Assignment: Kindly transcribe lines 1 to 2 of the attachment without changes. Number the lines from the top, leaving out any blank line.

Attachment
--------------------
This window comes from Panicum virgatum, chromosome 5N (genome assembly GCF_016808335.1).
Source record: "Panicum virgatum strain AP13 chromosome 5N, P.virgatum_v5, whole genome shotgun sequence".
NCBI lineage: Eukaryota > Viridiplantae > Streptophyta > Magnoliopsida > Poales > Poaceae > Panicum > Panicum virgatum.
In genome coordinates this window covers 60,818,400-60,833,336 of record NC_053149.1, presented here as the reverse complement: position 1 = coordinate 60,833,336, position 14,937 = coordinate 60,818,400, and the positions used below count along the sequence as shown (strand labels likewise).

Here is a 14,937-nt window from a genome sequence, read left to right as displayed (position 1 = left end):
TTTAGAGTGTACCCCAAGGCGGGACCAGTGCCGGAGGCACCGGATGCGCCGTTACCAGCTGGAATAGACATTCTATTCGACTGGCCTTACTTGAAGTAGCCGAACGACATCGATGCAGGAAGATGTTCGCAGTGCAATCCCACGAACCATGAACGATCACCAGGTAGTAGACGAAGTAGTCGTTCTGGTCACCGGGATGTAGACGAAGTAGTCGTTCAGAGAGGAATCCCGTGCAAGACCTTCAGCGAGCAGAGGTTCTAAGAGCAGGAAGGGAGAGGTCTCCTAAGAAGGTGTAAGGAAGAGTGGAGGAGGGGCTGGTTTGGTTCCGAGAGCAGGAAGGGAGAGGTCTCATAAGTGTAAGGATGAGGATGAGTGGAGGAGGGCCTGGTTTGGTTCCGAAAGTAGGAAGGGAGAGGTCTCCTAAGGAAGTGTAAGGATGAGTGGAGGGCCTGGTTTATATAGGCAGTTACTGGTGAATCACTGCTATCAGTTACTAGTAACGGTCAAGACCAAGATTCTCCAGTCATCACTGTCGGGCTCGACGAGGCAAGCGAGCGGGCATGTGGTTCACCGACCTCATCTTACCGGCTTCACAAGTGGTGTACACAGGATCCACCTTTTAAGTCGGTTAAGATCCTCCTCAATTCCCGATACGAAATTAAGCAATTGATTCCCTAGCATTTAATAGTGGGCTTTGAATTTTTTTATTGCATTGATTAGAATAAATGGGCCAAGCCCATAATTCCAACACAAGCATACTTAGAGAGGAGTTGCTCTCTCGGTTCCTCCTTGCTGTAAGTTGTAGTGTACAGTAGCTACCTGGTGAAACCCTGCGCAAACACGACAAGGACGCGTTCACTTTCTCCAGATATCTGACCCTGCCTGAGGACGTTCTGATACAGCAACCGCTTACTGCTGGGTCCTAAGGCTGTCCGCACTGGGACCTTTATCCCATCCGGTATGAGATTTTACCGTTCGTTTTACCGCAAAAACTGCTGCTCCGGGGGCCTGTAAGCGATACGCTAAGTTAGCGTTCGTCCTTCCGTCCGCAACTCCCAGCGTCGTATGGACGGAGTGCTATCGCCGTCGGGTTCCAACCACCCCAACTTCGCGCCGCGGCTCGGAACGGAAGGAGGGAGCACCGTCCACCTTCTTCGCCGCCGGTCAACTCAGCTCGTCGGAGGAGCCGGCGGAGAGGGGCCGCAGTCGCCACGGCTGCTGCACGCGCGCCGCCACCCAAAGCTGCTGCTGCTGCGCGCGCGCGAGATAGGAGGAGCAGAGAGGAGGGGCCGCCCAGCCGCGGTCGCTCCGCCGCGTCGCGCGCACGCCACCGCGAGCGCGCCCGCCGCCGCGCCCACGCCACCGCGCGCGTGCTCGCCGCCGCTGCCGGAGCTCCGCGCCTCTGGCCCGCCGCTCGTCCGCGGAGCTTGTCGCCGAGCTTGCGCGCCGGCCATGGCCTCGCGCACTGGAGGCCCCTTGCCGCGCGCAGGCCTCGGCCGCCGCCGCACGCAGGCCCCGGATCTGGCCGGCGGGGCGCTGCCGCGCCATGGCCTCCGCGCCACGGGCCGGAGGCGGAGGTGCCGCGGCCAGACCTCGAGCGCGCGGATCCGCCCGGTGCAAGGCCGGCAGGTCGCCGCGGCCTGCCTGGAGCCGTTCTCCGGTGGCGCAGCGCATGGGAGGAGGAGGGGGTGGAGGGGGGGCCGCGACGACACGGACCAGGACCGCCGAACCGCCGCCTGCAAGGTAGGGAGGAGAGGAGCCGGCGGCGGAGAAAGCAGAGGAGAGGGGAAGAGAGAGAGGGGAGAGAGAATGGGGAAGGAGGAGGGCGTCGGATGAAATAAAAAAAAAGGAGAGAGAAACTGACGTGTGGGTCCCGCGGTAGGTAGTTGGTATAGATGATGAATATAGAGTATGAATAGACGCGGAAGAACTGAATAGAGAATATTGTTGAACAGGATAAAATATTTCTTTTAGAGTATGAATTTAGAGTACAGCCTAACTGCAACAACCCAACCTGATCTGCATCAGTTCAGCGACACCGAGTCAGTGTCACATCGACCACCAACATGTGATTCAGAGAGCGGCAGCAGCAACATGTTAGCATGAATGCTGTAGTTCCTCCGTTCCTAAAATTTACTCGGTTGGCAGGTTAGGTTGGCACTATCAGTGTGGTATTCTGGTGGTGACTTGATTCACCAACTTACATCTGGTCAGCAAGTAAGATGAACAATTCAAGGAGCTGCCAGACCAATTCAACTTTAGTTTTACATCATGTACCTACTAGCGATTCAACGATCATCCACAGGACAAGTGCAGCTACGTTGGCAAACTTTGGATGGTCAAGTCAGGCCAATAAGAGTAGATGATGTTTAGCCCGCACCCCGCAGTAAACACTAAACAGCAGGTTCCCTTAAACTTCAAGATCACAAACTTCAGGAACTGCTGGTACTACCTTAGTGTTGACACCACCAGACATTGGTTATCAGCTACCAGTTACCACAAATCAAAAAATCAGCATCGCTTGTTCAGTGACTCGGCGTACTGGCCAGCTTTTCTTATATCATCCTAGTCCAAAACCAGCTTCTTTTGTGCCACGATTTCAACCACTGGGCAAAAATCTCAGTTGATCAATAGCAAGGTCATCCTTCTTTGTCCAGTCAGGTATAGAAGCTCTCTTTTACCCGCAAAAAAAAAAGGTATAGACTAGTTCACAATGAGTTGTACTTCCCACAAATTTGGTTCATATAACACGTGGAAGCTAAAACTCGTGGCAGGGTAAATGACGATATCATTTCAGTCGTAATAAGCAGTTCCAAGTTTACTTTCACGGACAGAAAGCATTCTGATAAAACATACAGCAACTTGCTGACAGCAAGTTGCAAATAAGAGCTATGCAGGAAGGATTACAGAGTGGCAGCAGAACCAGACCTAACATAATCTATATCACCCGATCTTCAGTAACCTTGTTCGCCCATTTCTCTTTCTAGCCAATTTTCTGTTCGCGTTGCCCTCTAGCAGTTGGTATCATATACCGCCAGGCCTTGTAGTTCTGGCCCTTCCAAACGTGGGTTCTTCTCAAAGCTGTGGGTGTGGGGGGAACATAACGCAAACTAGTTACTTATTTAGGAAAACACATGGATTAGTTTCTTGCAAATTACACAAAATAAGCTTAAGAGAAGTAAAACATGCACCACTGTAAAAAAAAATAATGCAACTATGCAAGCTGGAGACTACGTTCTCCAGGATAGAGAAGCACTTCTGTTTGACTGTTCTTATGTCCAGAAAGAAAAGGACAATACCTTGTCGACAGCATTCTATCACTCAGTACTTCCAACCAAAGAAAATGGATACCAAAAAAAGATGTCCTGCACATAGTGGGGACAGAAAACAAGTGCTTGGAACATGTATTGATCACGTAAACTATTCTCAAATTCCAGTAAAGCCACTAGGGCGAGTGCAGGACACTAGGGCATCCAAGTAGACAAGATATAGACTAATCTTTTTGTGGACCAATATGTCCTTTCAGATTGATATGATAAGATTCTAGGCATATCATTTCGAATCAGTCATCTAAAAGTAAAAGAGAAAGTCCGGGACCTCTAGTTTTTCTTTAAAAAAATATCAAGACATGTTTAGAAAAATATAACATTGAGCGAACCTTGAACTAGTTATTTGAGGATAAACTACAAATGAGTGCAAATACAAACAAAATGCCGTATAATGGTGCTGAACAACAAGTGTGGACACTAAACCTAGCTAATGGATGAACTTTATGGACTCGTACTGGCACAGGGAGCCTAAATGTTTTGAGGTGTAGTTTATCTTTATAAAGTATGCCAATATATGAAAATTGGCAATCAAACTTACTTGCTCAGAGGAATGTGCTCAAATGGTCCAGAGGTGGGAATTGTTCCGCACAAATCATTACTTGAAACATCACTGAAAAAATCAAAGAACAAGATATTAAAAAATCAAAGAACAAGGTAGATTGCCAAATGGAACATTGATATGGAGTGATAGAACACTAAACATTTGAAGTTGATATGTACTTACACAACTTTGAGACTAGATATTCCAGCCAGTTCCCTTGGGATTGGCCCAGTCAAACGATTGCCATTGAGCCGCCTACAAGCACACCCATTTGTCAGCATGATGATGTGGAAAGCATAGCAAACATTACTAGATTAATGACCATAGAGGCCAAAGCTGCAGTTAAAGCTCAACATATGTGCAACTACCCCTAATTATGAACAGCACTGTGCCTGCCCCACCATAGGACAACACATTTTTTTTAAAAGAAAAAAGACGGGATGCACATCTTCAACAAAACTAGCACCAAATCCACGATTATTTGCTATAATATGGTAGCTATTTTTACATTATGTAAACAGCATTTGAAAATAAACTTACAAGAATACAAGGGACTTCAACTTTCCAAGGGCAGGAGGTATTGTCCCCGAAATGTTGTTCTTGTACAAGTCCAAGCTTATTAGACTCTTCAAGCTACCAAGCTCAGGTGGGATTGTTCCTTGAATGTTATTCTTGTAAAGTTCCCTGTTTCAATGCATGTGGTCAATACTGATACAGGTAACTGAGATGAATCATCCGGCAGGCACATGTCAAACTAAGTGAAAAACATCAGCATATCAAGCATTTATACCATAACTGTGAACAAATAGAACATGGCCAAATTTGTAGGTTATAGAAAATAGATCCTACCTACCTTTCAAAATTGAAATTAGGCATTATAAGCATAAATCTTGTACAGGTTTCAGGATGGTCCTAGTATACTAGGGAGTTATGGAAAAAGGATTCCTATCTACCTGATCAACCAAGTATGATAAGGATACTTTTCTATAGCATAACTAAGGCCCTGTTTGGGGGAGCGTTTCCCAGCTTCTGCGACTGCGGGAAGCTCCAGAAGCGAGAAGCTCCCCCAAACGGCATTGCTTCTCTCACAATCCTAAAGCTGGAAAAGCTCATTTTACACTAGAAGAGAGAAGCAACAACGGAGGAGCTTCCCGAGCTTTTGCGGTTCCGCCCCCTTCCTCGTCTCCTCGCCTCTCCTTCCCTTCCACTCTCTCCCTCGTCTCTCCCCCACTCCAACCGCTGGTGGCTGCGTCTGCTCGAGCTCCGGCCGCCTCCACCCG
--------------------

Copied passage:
This window comes from Panicum virgatum, chromosome 5N (genome assembly GCF_016808335.1).
Source record: "Panicum virgatum strain AP13 chromosome 5N, P.virgatum_v5, whole genome shotgun sequence".